The series was played in Edmonton and the on-ice battle turned into a war, with both sides involved in spearing and fisticuffs. After Niagara Falls' forward Derek Sanderson knocked unconscious Edmonton's Bob Falkenberg, the Flyers pugilist was dragged into a first-aid room by Edmonton spectators, prepared to administer a beating. The president of the Canadian Amateur Hockey Association ordered the game halted. Hap Emms, the Flyers' manager, called the game " ... one of the worst things I've seen in my hockey career."
When the dust settled and the series continued, Niagara Falls finished the series with four wins to but one for Edmonton, giving Parent and the Flyers the Memorial Cup championship. "You know what was the biggest single thing we had going for us in the series," asked Hap Emms, rhetorically. "There he is Parent! He kept us in the games. He's the best junior goalie I've ever had!"
The Boston Bruins had a wealth of netminding talent in training camp in 1965-66. Ed Johnston was their solid number one goalie with newly-acquired Gerry Cheevers just arrived from the Maple Leafs organization and both Bernie Parent and his Flyers' teammate, Doug Favell, looking like the goalies of the future.
Bernie was sent to Oklahoma City, where he turned professional with the Bruins' CHL partner, the Blazers. But injuries struck the Boston crease and Parent was called up to make his NHL debut on November 4, 1965 in Chicago against the Black Hawks. Parent's introduction ended in a 2-2 tie and his showing convinced the Boston front office to keep the rookie with the team for the remainder of the season, splitting the campaign with Eddie Johnston upon his return from sick-bay. It was an eye-opening situation both on and off the ice for Parent. "There were a lot of temptations around Boston then for a young hockey player," admits Bernie "You're twenty-years-old and making pretty good money. It's not an easy situation to handle."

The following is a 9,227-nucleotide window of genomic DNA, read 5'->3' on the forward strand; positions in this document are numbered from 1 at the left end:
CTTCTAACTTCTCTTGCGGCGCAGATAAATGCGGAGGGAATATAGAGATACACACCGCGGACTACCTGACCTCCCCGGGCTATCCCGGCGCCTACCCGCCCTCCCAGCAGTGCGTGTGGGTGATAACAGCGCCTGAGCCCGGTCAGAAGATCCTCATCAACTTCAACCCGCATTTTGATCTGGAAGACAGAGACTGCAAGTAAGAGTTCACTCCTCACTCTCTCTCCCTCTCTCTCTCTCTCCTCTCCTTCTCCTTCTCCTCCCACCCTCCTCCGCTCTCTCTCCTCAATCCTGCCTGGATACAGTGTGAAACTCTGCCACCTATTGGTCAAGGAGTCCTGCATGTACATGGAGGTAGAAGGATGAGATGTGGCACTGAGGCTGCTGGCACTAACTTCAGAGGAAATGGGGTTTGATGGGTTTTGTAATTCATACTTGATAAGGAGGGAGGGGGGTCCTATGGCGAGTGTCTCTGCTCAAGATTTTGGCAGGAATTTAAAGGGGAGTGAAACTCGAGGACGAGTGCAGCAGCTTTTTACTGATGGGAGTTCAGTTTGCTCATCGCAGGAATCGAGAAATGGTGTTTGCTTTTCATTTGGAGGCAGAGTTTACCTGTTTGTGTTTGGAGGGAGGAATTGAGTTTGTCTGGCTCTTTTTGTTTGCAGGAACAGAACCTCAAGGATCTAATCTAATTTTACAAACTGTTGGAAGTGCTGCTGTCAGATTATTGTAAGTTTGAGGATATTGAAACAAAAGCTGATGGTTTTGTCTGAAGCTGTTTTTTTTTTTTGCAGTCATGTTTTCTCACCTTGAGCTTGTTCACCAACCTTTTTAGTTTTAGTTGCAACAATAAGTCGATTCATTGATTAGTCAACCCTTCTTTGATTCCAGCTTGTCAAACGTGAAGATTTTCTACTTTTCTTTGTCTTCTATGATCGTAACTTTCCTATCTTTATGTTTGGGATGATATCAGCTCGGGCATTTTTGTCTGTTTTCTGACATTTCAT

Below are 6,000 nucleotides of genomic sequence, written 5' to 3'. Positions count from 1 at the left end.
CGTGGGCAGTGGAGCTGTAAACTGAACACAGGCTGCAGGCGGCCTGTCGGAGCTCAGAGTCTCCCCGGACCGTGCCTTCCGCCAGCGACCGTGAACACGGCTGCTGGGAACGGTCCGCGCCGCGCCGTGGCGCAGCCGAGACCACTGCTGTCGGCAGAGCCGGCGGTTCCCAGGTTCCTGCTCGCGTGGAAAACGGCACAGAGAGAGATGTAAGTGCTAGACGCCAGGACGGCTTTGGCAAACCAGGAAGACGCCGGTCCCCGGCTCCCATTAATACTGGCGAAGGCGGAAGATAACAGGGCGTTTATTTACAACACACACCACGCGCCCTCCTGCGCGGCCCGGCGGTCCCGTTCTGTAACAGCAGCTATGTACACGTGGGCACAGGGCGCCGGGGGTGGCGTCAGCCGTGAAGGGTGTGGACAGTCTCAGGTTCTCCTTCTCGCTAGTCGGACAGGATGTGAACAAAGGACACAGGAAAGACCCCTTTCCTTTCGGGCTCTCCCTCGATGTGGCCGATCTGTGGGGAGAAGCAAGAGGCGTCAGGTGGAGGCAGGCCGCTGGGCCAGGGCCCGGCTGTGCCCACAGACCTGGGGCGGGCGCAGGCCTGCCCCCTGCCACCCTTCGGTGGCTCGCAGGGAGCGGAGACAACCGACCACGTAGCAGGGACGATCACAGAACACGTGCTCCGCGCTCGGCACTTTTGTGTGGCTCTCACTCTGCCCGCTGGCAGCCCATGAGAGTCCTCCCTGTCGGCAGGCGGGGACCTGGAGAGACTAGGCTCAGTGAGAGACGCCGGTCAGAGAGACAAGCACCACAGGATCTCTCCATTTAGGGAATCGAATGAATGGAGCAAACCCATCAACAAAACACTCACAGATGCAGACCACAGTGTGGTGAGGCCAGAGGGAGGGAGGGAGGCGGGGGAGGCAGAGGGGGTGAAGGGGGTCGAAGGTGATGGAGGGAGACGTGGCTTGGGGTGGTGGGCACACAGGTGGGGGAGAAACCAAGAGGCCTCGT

The young goalkeeper played parts of two seasons with the Bruins. But with the NHL expanding from six to twelve teams for the 1966-67 season, the 'Original Six' had to share their wealth. The Bruins protected Johnston and Cheevers, leaving both Parent and Favell available for one of the new teams. The Philadelphia Flyers, enjoying the first overall pick, plucked Parent from Boston. Later, they took Doug Favell, too.
The Flyers won the divisional championship in 1967-68. Through three full seasons with Philadelphia, Bernie proved himself as a dependable and often spectacular netminder. But midway through the 1970-71 season, on January 31, 1971, Parent's world was rocked. General manager Keith Allen informed him that he had been traded. "I heard the words and opened my mouth to say something but nothing came out. I couldn't speak," says Parent, shaking his head. The Flyers shipped Bernie to the Toronto Maple Leafs, receiving goaltender Bruce Gamble, Mike Walton (who they then traded to Boston) and a first round draft pick in return. "I was upset at leaving Philly but I said that no matter who I played for, I'd give it my best shot," Parent recalls.
In Toronto, Bernie became the protégé of his boyhood hero, Jacques Plante.
"There was no one in the world quite like Plante," Parent states, remembering his partner in Toronto. "I learned more from him in two years with the Leafs than I did in all my other hockey days. He taught me a great deal about playing goal both on the ice and in my head off the ice. He taught me to be aggressive around the goal and take an active part in play instead of waiting for things to happen. He showed me how I kept putting myself off-balance by placing my weight on my left leg instead of on my stick side. He taught me how to steer shots off into the corner instead of letting them rebound in front of me. That old guy made a good goalie out of me."
In February 1972, Bernie Parent was the first NHL star to sign with the fledgling World Hockey Association. Although Parent finished the season with the Leafs, he was set to begin the 1972-73 season as the starting netminder for the Miami Screaming Eagles. His agent, lawyer Howard Casper, stated, "By the time he's 31, he'll never have to work another day unless he wants to."
"I was happy in Toronto. Those were two good years," Bernie reflects. "But when the WHA came along, it was a chance for me to get security for my family that I couldn't get anywhere else."
Leafs' owner Harold Ballard added, "How could we deny a kid like Parent a chance to pick up $600,000? We can't pay him that kind of money. If Miami can pay it, I want him to have it. All I told him was to make sure he had every penny in advance. Then, he won't get hurt if the thing (WHA) blows up."
Ballard was right. The Screaming Eagles never played a game. The franchise shifted, ironically, to Philadelphia. Bernie laughs thinking about the Screaming Eagles. "The only ice they had in Miami was in a glass!"